Thursday, January 11, 2007

Warrior Women Artists

Still On the trail of the women warriors ....I just discovered this sculpture -- made by California sculptor, Jason (Jessie) Emerson Herron (1900-1984).

(She'd collaborated on the multi-piece "Power of Water" monument in Los Angeles with Armenian sculptor, Henry Lion, who was the teacher of Apache sculptor, Armando Baeza who shares his many opinions on the Aesthetics-L listserv. -- that's how I found her)

I wonder.... was the above piece meant to sit on the floor ? It seems to belong up in a niche --- perhaps in the lobby of an art deco movie theatre ?

But the web doesn't have much on Ms. Herron -- beyond the above suffering figure.

Well... she seems to have specialized in female figures -- and she lived a long time --where are all the others ?

Oops -- here's one more that Marly found -- so far, this is my favorite -- and I might even be convinced this relief was excavated from a lost civilization in central Asia.


Anonymous marly said...

Never heard of her. You would think there would be a first-rate art image search engine... I saw one little additional fragment:

I wonder how much WPA-era art has been destroyed. Don't know a thing about that, but if her work was primarily with public buildings, it may have vanished, in great part--no?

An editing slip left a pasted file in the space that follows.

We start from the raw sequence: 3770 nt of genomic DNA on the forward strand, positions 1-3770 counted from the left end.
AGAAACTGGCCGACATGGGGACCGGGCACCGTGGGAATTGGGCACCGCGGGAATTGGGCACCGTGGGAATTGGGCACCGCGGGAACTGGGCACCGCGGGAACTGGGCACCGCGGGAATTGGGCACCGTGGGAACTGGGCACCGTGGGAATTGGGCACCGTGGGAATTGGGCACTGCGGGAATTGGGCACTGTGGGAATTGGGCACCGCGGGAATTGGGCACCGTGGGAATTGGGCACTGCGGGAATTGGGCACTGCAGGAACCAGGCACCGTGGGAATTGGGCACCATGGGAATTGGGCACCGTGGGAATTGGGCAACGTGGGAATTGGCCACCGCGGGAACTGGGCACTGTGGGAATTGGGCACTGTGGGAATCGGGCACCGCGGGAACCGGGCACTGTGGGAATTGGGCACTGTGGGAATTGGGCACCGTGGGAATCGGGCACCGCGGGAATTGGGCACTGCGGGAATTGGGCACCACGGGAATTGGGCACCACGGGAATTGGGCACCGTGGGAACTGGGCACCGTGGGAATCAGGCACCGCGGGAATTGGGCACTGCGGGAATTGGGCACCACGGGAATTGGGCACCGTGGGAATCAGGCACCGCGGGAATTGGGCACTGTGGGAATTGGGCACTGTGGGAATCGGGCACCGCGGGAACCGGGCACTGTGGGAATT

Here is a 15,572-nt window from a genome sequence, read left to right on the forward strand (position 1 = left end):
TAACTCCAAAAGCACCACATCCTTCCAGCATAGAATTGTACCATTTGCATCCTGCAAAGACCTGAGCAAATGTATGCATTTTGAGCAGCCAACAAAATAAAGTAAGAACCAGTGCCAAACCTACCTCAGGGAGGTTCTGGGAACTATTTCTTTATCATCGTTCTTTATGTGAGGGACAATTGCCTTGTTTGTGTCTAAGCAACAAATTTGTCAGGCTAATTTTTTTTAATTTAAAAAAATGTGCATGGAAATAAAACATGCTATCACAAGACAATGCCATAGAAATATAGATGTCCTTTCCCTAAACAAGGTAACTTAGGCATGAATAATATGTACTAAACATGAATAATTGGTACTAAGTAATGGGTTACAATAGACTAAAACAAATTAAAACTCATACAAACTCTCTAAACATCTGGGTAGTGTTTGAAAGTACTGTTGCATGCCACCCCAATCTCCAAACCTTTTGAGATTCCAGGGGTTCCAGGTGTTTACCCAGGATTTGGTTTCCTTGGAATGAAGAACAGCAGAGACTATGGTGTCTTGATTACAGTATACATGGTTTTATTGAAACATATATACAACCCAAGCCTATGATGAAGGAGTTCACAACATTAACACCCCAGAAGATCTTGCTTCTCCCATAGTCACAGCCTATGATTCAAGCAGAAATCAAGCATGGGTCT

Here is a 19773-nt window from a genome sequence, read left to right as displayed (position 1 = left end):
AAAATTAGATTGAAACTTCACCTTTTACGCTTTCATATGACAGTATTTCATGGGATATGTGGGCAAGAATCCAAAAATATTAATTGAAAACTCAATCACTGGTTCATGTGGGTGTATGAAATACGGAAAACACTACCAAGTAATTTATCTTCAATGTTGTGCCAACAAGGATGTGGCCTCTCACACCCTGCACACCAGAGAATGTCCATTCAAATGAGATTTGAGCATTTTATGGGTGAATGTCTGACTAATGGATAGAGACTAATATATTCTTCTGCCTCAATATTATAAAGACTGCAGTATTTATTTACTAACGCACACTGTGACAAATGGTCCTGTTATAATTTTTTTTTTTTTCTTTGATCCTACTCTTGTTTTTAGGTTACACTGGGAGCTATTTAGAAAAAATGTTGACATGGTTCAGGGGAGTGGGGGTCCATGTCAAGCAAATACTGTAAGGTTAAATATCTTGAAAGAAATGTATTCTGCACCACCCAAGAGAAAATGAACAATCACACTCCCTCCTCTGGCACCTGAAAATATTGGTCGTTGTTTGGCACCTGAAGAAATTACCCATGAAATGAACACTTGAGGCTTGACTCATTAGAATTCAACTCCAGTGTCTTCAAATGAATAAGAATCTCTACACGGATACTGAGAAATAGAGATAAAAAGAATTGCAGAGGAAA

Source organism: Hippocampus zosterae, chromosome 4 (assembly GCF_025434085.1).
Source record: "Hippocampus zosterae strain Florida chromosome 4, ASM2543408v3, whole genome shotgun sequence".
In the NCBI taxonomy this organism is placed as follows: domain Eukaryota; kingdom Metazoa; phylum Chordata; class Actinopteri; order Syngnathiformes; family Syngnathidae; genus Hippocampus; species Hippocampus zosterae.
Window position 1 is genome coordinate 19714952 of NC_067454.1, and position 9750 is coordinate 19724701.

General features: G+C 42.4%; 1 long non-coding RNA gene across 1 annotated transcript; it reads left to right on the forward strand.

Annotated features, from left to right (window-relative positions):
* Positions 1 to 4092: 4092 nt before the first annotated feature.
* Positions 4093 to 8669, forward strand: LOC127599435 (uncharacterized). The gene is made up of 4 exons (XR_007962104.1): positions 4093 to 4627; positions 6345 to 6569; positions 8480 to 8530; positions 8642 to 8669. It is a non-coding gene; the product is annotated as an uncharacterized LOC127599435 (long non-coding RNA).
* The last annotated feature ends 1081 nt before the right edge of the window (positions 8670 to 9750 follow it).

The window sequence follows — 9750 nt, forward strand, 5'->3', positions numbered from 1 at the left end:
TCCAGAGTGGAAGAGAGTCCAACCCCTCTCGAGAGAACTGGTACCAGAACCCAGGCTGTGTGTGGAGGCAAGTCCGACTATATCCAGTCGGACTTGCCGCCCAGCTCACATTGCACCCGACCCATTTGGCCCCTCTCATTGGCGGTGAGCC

January 11, 2007  
Anonymous Conrad said...

"I might even be convinced this relief was excavated from a lost civilization in central Asia."

Really? Looks very deco to me. I guess I see your point.

January 12, 2007  
Blogger chris miller said...

These pieces made me think about your recent photo essay of buildings in San Francisco, Conrad.

Herron's relief seemed especially Buddhist to me - but much of what's called art deco seems very different

January 12, 2007  
Anonymous Anonymous said...

Steve says look at some of George Josimovich's other art like the block print of "The Chicago River" from the 1920's it's not just good it is incredibly great and by the way I enjoyed your blog site. I found his (George's) print on several art dealers sites for free.

January 16, 2007  
Anonymous Anonymous said...

Jason (Jessi) Herron was the Director of OTIS Art Institute in downtown Los Angeles in the fifties. She also taught drawing courses there. She exhibited in the Berlin Olympics in the 1930's.
She lived in Ventura until she died in the 1980's. She was born in Denver in 1900.

I found about 126 of her drawings in a Santa Barbara funkie antique store. Drawn on the usual brown butcher paper of the times.
Wonderful drawings. Some sheets are drawn on both sides. There were some photos and a short bio on her.
I bought all the drawings that the shop had and I still have them.

When I saw them they reminded me of some of the drawing styles being taught at OTIS in the sixties. I had taken a life drawing class there taught by Charles White, the african amercian artist. He was a great instructor.

July 15, 2008  

Post a Comment

<< Home